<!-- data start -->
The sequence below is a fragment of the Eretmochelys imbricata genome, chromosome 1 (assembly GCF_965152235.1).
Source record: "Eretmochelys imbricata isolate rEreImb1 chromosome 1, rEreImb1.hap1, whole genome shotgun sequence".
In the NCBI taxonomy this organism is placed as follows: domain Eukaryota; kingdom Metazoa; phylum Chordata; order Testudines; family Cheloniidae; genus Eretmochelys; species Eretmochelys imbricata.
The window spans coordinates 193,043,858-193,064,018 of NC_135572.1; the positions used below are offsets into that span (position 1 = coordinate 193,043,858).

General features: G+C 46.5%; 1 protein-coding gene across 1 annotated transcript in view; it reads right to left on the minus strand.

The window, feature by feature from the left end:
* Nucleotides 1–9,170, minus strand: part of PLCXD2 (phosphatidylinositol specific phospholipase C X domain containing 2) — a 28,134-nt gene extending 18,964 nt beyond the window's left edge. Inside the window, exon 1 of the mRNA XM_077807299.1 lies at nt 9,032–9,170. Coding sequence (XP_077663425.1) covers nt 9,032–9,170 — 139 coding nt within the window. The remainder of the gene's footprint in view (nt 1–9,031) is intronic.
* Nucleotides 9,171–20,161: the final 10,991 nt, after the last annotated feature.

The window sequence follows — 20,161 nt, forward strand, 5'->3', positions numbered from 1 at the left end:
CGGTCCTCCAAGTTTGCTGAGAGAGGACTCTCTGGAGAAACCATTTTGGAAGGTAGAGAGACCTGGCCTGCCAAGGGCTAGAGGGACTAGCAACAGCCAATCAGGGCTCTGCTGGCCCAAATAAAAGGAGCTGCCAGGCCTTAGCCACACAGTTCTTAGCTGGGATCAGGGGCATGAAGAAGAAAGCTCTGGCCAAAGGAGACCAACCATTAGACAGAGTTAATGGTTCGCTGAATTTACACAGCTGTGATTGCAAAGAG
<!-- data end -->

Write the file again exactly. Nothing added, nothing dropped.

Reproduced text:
The sequence below is a fragment of the Eretmochelys imbricata genome, chromosome 1 (assembly GCF_965152235.1).
Source record: "Eretmochelys imbricata isolate rEreImb1 chromosome 1, rEreImb1.hap1, whole genome shotgun sequence".
In the NCBI taxonomy this organism is placed as follows: domain Eukaryota; kingdom Metazoa; phylum Chordata; order Testudines; family Cheloniidae; genus Eretmochelys; species Eretmochelys imbricata.
The window spans coordinates 193,043,858-193,064,018 of NC_135572.1; the positions used below are offsets into that span (position 1 = coordinate 193,043,858).

General features: G+C 46.5%; 1 protein-coding gene across 1 annotated transcript in view; it reads right to left on the minus strand.

The window, feature by feature from the left end:
* Nucleotides 1–9,170, minus strand: part of PLCXD2 (phosphatidylinositol specific phospholipase C X domain containing 2) — a 28,134-nt gene extending 18,964 nt beyond the window's left edge. Inside the window, exon 1 of the mRNA XM_077807299.1 lies at nt 9,032–9,170. Coding sequence (XP_077663425.1) covers nt 9,032–9,170 — 139 coding nt within the window. The remainder of the gene's footprint in view (nt 1–9,031) is intronic.
* Nucleotides 9,171–20,161: the final 10,991 nt, after the last annotated feature.

The window sequence follows — 20,161 nt, forward strand, 5'->3', positions numbered from 1 at the left end:
CGGTCCTCCAAGTTTGCTGAGAGAGGACTCTCTGGAGAAACCATTTTGGAAGGTAGAGAGACCTGGCCTGCCAAGGGCTAGAGGGACTAGCAACAGCCAATCAGGGCTCTGCTGGCCCAAATAAAAGGAGCTGCCAGGCCTTAGCCACACAGTTCTTAGCTGGGATCAGGGGCATGAAGAAGAAAGCTCTGGCCAAAGGAGACCAACCATTAGACAGAGTTAATGGTTCGCTGAATTTACACAGCTGTGATTGCAAAGAG